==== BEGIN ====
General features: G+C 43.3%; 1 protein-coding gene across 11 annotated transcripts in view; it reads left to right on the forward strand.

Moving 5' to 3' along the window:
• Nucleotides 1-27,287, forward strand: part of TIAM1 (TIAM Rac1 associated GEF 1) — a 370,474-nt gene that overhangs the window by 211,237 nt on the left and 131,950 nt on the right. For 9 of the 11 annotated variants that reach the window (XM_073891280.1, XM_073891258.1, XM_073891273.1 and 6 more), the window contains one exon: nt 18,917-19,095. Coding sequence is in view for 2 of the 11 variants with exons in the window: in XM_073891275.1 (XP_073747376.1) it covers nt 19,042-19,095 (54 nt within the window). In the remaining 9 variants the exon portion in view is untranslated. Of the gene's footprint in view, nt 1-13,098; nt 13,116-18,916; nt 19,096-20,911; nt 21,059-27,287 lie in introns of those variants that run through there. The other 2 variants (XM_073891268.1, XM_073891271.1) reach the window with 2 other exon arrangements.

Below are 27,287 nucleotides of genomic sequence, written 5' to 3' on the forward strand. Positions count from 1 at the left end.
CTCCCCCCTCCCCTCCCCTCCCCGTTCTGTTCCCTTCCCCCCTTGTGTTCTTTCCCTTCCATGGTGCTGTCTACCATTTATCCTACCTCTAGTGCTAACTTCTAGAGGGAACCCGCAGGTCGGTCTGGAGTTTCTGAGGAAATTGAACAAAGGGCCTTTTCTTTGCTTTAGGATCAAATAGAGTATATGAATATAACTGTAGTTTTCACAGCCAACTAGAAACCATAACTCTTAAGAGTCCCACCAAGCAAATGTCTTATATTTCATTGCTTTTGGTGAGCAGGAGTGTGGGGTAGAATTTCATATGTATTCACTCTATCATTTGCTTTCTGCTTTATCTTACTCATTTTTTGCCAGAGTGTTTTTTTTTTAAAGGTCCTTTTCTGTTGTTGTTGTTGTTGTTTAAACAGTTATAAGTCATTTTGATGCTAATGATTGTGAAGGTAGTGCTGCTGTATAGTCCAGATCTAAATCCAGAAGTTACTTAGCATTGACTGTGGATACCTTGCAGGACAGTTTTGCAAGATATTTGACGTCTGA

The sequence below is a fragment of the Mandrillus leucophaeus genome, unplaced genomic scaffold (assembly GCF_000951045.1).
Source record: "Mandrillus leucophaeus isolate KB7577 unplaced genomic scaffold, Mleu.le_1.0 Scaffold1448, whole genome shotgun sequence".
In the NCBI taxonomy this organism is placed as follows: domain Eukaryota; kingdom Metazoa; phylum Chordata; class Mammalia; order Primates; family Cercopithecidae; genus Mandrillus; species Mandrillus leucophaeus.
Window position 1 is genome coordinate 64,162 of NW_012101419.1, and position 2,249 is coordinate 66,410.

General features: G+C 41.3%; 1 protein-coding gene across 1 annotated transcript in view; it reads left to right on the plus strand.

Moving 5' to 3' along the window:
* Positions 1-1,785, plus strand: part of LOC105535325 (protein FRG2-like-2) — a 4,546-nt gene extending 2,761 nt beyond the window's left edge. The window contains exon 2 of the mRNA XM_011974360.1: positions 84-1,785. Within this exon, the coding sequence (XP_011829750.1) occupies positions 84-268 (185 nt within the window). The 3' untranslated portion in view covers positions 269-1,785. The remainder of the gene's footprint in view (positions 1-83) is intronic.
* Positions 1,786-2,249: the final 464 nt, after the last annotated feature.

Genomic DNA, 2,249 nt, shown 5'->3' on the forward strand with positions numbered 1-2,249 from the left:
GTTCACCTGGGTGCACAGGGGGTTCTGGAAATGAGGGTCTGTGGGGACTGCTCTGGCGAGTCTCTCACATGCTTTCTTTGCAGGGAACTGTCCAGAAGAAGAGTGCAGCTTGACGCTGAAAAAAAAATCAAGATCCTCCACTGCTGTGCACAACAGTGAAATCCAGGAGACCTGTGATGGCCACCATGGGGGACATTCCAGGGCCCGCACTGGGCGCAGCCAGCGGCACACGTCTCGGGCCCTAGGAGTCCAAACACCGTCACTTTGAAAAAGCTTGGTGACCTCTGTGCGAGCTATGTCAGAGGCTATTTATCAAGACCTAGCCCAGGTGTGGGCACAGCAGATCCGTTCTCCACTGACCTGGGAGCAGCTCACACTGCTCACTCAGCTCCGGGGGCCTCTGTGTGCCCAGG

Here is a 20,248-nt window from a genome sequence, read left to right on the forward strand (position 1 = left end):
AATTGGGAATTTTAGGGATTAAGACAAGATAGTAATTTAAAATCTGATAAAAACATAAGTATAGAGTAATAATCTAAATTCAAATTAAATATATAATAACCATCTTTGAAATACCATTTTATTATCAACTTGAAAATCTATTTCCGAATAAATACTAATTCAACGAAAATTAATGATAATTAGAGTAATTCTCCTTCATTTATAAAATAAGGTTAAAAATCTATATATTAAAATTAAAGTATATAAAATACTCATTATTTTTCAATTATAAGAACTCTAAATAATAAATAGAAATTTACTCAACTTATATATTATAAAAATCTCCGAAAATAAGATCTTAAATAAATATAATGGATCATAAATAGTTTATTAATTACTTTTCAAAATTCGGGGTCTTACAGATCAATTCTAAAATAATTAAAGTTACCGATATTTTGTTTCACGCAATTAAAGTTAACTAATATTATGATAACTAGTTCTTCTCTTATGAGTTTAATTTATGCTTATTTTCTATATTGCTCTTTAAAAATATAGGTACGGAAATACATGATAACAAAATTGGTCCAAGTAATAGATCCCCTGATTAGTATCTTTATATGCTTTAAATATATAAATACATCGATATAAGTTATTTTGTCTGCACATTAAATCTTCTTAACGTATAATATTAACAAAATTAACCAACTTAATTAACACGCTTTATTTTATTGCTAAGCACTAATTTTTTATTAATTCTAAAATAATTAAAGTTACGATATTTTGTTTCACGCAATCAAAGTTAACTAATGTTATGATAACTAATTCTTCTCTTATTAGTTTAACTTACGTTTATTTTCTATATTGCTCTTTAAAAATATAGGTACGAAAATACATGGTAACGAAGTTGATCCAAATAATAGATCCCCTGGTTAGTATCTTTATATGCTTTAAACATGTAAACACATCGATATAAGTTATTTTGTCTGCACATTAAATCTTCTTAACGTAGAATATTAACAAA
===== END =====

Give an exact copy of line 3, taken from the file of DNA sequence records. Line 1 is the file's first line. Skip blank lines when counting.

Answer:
• Nucleotides 1-27,287, forward strand: part of TIAM1 (TIAM Rac1 associated GEF 1) — a 370,474-nt gene that overhangs the window by 211,237 nt on the left and 131,950 nt on the right. For 9 of the 11 annotated variants that reach the window (XM_073891280.1, XM_073891258.1, XM_073891273.1 and 6 more), the window contains one exon: nt 18,917-19,095. Coding sequence is in view for 2 of the 11 variants with exons in the window: in XM_073891275.1 (XP_073747376.1) it covers nt 19,042-19,095 (54 nt within the window). In the remaining 9 variants the exon portion in view is untranslated. Of the gene's footprint in view, nt 1-13,098; nt 13,116-18,916; nt 19,096-20,911; nt 21,059-27,287 lie in introns of those variants that run through there. The other 2 variants (XM_073891268.1, XM_073891271.1) reach the window with 2 other exon arrangements.